The positive outcome was so clear at the last ministers of energy meeting. Renewable energy was largely a Western European plus Spain, Portugal, the Baltic states and Nordic states story. And, for the first time, I heard Slovak, Czech, Romanian and Bulgarian ministers of energy saying clearly that renewables are the solution, that efficiency is the solution, and that we have to go faster.
It is so clear now that the solution is efficiency and renewables, plus having solidarity via the grids, which is mainly the electricity grid. And as long as we have fossil gas, we have pipelines and gas storage, which we will use together. And then we will see a new grid emerging, which is green hydrogen infrastructure.
There are six EU governments where Green parties are in government. Do those form natural alliances for you?
Yes. I have a WhatsApp group with the Green energy ministers, which I coordinate. Be sure that we will not miss that opportunity.
The energy crisis has renewed interest in nuclear power. Belgium--where the Ecolo are in power--said that it would delay its exit from nuclear energy. But how will Luxembourg phase out the remaining 10% of nuclear power that are in its electricity grid?
Belgium will close five reactors, two will remain. And this is a discussion which is not finalised. Of course, we are not happy that the Greens in the Belgian government had to make this probably very difficult compromise.
As Luxembourg, our policy is to be a champion on energy efficiency. We have the highest target of all EU countries. We have, for example, the strictest norms in all of Europe when it comes to new buildings. We have very sophisticated instruments to help industry go efficient. We are one of the frontrunners on electromobility and an electric car is three to five times more efficient than a diesel or gasoline car. We are promoting public transport. We are trying to do a new generation of spatial planning, reducing mobility needs by bringing people together.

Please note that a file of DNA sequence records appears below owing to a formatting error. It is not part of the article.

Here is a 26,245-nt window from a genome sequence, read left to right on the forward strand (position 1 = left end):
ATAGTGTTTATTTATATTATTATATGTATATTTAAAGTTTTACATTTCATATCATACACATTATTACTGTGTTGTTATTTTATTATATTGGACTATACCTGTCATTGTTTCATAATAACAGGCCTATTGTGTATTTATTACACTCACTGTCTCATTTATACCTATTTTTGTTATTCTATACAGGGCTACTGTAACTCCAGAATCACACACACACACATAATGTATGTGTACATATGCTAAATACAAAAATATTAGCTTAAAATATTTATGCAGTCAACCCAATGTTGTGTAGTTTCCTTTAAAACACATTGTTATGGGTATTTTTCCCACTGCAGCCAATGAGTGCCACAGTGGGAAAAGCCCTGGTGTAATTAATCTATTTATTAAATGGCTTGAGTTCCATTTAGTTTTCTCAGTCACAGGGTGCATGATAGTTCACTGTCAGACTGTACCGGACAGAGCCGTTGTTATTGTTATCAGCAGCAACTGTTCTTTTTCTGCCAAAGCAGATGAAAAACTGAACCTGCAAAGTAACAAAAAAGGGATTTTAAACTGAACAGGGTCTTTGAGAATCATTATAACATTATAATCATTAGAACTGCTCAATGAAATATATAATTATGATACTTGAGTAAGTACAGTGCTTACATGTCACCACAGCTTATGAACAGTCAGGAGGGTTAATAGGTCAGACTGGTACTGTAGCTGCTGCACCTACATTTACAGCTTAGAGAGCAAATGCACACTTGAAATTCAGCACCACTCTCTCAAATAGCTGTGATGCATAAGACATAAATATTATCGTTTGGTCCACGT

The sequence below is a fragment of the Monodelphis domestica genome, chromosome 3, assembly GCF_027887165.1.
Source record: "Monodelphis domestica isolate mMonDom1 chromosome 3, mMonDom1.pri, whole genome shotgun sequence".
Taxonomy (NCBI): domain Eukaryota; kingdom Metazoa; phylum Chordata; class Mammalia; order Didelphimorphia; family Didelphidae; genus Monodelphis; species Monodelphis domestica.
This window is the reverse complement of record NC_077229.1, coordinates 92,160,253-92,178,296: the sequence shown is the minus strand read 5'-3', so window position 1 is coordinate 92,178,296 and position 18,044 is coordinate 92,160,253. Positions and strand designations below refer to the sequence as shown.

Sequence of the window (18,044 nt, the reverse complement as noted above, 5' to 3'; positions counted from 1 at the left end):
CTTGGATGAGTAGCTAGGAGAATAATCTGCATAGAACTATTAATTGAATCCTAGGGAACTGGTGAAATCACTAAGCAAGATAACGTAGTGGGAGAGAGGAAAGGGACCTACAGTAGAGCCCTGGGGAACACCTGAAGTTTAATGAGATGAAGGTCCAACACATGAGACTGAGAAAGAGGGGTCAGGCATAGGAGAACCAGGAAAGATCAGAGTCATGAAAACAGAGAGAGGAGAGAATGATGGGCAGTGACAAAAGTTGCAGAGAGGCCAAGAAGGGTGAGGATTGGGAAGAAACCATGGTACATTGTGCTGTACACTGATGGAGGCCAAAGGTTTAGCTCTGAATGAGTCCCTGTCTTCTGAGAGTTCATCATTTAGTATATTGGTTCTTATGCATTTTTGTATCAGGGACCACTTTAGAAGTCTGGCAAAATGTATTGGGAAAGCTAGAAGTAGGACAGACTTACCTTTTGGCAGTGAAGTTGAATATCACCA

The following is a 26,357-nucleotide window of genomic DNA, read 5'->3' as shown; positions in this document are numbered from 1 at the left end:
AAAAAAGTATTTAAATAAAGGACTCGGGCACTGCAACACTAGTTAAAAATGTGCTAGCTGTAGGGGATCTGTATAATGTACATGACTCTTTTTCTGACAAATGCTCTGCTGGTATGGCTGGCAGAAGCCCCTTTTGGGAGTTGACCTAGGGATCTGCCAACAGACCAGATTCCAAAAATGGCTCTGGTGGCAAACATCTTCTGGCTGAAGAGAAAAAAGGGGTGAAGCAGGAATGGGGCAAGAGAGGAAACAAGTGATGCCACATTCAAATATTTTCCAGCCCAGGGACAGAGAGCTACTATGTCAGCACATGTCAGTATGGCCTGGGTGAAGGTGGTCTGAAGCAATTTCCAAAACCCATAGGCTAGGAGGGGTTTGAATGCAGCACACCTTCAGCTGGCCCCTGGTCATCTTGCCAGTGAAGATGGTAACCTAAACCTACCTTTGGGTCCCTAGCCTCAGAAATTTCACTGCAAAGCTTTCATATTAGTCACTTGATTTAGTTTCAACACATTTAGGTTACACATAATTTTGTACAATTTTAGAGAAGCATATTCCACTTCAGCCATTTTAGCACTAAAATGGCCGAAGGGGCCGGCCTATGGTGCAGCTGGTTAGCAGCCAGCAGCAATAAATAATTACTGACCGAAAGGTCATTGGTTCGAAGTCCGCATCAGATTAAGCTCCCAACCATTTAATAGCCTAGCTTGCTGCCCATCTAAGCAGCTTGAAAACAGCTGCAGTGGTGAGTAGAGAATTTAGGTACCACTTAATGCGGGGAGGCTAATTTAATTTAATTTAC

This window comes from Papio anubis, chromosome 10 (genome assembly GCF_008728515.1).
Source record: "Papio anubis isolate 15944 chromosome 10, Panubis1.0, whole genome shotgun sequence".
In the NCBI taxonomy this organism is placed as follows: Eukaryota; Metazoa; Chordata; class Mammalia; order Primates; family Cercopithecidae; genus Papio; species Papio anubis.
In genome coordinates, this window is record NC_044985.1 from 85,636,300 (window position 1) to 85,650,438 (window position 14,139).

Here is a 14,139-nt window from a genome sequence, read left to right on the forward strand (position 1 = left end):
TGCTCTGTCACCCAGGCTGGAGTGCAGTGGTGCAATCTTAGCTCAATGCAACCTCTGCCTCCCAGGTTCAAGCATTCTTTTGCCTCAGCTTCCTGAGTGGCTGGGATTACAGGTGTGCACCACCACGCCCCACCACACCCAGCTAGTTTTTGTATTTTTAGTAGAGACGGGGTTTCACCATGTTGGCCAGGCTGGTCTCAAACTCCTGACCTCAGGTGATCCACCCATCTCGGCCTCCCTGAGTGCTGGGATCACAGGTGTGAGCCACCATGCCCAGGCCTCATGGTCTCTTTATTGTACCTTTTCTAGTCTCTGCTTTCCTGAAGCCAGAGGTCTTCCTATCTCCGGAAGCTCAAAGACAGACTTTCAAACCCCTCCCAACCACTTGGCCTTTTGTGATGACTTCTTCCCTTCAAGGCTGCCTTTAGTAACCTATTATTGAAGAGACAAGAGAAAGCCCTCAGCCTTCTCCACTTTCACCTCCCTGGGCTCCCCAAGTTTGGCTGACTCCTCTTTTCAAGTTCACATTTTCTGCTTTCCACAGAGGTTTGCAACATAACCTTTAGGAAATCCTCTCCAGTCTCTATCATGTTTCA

In 2021 we built 10 times more solar than the 2014 to 2018 average
The good news is that in 2021 we built 10 times more solar [infrastructure] than the 2014 to 2018 average. On wind, we are ahead of our national plans. With all efficiency and renewable policies, we will be able to have something like 30% to 40% of our energy produced in Luxembourg. Today we are 100% importing oil, 100% gas and 85% of our electricity.
We will massively reduce our oil and gas imports and we will also lower our electricity imports. We will always import electricity because we have more economic activities on our territory than Germany or France, compared in relative terms. We have a lot of huge industrials who produce for export markets, plus an economy that brings 200,000 commuters in. Our demand is extraordinarily high.
We will not be able to produce all renewables in Luxembourg. Therefore, I have started a proactive policy, for example, to work together with Denmark on their Apollo project, which is an artificial energy island with 12,000MW of offshore wind. There will be energy islands in Germany, the Netherlands and Belgium. Maybe we will also look at Spain and Portugal for solar. We know that we have to replace our electricity, which is produced by coal and nuclear and gas, mainly from Germany, with renewable electricity, and we are proactively working on that.